Germany saw a sharp rise in attacks on foreigners in 2013, as well as more violence by and between left- and right-wing radicals, a government report said on Wednesday.
The number of violent attacks on people because of their foreign identity rose 20.4 percent to 473 cases, according to the Federal Office for the Protection of the Constitution which produced the annual crime overview.
“It worries me greatly that the right-wing scene constantly tries to poison the atmosphere towards foreigners, by stoking fears and prejudices against asylum seekers,” interior minister Thomas de Maizière said in Berlin as he presented the findings. “We will employ all means of this constitutional state to stop those who perpetrate violence.”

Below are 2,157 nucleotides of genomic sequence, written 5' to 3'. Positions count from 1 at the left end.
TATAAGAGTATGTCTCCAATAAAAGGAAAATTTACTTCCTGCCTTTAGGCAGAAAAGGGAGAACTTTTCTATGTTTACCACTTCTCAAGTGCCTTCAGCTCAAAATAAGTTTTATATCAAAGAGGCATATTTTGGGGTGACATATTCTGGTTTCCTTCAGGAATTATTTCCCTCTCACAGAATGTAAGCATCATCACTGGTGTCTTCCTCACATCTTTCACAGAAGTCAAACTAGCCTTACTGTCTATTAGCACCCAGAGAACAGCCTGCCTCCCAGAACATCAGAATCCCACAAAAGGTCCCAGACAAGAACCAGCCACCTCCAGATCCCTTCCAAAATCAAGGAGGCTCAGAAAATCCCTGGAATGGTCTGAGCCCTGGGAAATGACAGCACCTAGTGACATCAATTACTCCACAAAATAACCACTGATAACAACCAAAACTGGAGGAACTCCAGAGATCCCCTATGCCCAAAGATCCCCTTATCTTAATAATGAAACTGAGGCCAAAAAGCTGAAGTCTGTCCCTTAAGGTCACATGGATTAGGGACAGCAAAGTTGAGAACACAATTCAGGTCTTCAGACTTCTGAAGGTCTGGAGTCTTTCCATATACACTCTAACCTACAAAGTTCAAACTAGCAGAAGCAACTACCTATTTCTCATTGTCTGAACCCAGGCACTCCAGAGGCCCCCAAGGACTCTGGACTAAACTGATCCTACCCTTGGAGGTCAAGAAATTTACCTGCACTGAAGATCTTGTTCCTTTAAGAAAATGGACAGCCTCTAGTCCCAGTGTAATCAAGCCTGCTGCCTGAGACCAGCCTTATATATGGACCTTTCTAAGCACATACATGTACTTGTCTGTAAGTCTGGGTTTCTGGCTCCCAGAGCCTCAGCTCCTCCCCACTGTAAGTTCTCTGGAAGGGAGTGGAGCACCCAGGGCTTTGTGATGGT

The number of right-wing extremists considered to be ready to use violence remained constant at around 9,600 people.
Left-wing groups also showed a rapidly growing tendency towards violence, despite a slight drop in their estimated numbers to around 27,000 people. The number of those committing violent acts last year increased by more than a quarter to 1,110 instances.
Police and security officials took the brunt of the left-wing violence (43.2 percent of cases) and right-wing extremists (39.8 percent), the report said.